Wearing green and driving fast are things that come naturally to me. When coronavirus began to hit London, my wife began working seven-day weeks between two London hospitals. I wanted to help too, so joined St John Ambulance.
The organisation, staffed by 18,000 highly-trained volunteers within England, has so far put in 100,000 hours at the pandemic’s frontline, from the twelve ambulances it runs on a typical day in London, to the most stretched intensive care units (ICUs) from the Charing Cross to Lewisham and Royal Brompton hospitals (the last of which offers the best food). One couple in East London has spent eight weeks crewing an ambulance together.
I had been in the process of joining the Army reserves, but the virus halted my training, so I could not help much there. I wrote to the police special constabulary and the Royal Navy (who, after all, have much better uniforms, and warships too). Everyone was lovely, but no one was quite able to put me directly to work until one Thursday evening I wrote to St John Ambulance.
Their efficiency amazed me: my application form was processed that night, and at the weekend I was in Croydon for socially distanced assessment, interviews, and background checks. A volunteer from Cavan (like my wife, I am Irish) took my ear temperature at the door, and soon I found myself marvelling across a room with a New Zealand woman named Pippa that we were outside our houses, talking in person.
My uniform quickly arrived by post – a fleece jumper, a waterproof, a short-sleeved shirt which subtly encourages you to do press-ups – along with my training dates and opportunities to chip in beforehand, stocking up warehouses and ambulances between shifts. Two weekends’ socially-distanced training earns you an operational first aider qualification; another weekend on a coronavirus module fits you out to help in hospitals. After a year of helping with volunteer shifts – all of which now aim at the pandemic effort – you can do an advanced first aider qualification and apply to begin paramedic training.
I and other St John Ambulance’s volunteers have helped in the Nightingale Hospital’s north ward and at stretched hospitals, taking observations and talking to patients being stepped down from ICUs. The director of operations in Wales, James Shaughnessy, calls coronavirus the volunteer organisation’s “largest ever operation”.
It’s a pool of trained, reliable volunteers the NHS leans on often. The NHS Blood and Transplant division needed extra help at the end of May with blood donor sessions, so a handful of us chipped in at sites in Chislehurst and Shirley. There are a herd of large Nissan mobile treatment centres, many bought by the masonic Mark Benevolent Fund, which you go to Brighton to learn to drive (just as everyone else was being told not to pop to Brighton for the day). These have supported Guy’s Cancer and Queen Elizabeth Hospital in Woolwich, allowing patients on chemotherapy to avoid going to hospital and possibly being exposed to the virus. BP has donated free fuel for all of the vehicles: 10 million litres to UK emergency services through the first week of June.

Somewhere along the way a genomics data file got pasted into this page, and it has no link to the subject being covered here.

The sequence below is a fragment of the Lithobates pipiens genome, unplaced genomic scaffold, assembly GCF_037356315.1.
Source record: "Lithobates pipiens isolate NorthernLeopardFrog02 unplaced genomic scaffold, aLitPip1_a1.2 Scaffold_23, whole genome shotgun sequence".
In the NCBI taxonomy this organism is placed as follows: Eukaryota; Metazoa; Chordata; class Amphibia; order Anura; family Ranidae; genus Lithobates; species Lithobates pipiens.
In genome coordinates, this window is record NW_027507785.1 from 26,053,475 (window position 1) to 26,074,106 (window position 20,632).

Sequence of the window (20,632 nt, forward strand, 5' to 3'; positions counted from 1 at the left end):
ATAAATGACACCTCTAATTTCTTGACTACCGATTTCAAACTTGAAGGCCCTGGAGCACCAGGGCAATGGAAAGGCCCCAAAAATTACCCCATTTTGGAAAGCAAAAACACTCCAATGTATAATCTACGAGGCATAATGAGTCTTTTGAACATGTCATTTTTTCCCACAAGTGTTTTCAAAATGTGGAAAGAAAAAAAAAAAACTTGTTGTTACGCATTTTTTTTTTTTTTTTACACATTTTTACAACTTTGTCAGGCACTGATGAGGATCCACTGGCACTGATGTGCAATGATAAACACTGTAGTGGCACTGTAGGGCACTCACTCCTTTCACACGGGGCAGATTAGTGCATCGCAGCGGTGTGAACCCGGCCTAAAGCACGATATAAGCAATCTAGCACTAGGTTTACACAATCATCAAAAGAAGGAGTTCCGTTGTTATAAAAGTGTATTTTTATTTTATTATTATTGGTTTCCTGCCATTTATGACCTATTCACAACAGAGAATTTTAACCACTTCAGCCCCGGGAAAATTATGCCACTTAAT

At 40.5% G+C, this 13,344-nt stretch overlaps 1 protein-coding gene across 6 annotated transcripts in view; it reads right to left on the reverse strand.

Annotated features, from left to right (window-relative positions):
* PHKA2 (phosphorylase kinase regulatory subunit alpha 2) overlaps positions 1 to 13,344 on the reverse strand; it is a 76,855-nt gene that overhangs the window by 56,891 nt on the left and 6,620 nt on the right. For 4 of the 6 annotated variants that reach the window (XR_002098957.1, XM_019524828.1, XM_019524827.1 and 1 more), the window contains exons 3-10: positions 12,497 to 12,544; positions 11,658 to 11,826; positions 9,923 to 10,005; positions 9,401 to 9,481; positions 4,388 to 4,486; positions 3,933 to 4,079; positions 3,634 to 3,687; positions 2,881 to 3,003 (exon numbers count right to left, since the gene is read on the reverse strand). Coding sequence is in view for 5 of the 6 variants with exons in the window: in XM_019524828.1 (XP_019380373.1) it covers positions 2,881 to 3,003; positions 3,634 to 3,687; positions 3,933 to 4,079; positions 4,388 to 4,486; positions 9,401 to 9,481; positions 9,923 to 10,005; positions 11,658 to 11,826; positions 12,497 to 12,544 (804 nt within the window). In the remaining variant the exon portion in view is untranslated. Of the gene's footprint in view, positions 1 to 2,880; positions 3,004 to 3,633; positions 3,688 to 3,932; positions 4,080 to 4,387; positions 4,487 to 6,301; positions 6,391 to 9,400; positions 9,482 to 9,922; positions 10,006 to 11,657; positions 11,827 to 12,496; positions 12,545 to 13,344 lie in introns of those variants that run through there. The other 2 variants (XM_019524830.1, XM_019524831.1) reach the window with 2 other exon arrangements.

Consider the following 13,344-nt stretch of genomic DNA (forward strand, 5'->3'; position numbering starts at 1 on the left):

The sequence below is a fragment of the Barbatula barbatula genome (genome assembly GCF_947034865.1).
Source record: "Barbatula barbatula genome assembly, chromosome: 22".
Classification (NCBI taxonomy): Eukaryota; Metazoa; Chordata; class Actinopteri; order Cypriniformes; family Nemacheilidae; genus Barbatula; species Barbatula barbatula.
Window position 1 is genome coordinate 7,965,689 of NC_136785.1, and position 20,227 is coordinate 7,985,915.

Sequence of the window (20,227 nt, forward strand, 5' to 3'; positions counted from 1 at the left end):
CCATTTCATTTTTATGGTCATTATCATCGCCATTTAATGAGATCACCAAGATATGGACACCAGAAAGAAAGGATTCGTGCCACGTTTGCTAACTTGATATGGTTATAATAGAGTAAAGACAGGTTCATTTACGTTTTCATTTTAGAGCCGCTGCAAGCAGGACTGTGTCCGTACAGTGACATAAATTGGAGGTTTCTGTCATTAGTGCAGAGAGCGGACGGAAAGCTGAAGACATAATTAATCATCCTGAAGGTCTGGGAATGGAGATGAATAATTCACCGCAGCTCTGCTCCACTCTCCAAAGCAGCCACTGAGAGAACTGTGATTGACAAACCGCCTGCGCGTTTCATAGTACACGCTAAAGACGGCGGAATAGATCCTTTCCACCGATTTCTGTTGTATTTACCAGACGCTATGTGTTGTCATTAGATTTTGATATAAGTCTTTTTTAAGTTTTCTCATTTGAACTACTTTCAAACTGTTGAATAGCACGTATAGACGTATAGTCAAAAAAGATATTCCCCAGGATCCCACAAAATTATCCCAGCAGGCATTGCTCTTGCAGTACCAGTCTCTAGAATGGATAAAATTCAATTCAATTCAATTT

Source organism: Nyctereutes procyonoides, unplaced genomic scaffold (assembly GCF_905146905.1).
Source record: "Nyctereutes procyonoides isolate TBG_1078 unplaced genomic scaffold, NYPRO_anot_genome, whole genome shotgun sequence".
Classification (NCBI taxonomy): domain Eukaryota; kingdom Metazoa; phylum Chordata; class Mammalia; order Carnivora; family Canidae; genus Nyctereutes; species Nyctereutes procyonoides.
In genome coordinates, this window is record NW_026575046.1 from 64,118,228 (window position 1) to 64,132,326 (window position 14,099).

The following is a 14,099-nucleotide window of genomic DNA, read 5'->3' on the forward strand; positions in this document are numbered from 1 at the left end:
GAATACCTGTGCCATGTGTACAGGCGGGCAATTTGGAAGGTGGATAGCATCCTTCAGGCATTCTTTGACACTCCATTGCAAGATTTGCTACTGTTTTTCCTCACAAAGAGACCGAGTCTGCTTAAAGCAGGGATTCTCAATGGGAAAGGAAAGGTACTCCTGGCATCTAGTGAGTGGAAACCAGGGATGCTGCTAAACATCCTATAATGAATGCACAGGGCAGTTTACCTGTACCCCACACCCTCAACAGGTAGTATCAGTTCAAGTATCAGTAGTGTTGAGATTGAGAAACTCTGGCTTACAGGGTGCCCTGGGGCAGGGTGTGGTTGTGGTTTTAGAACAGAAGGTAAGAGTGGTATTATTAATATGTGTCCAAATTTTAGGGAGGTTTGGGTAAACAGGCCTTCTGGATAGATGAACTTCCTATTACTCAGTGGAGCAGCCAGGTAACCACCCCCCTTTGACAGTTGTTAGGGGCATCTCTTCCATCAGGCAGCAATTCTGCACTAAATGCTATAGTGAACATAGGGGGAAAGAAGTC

My local unit is Crystal Palace. For me, it feels very much like a family: there are 20 people, a WhatsApp group and terrible jokes. Writing to apologise for being new and asking a particularly inane question, I was told “you’re already part of the furniture”.
Fortnightly on Wednesdays, in place of a physical unit evening, we now meet by way of Microsoft Teams. These have the feel of my wife’s Grand Rounds: last week, a paediatric nurse from Great Ormond Street gave a two-hour presentation on patient care for young children. Two weeks before, volunteers in my unit took turns describing patients they’d treated recently who were either difficult to diagnose, or offered very classical examples of an ailment, or raised other clinical issues worth sharing.
It is a friendly bunch. “We are friends, we are colleagues, we train, sweat, and work together, and the only colours we see are our uniforms,” volunteer Malcolm Galvin said online last weekend. When you join, you discover friends who have been part of the organisation. Most junior doctors I know volunteered with St John Ambulance before or during their courses.
My mother-in-law turns out to have been a volunteer in Strabane, in Northern Ireland, in the 1960s. Two friends listened to me praising the organisation and decided they would join it too. For my part, I was encouraged by a friend who, in his capacity as a priest, officiated at my wedding eight years ago. The Reverend Timothy L’Estrange, it turns out, was for 24 years an active St John Ambulance volunteer, including as a Divisional President in Sussex.
St John’s Day is 24 June. Hayley Kenward, a St John Ambulance member in Brighton, is organising a virtual tea party on Zoom. The feast of the ambulance’s namesake, John the Baptist, is a midsummer feast day, one of four quarter days dividing the year. It delighted generations who marked it across mediaeval Europe with bonfires, sweetbread, and good drink. It is the same today, just with more software.
Pádraig Belton is a journalist and an academic too. Follow him on Twitter.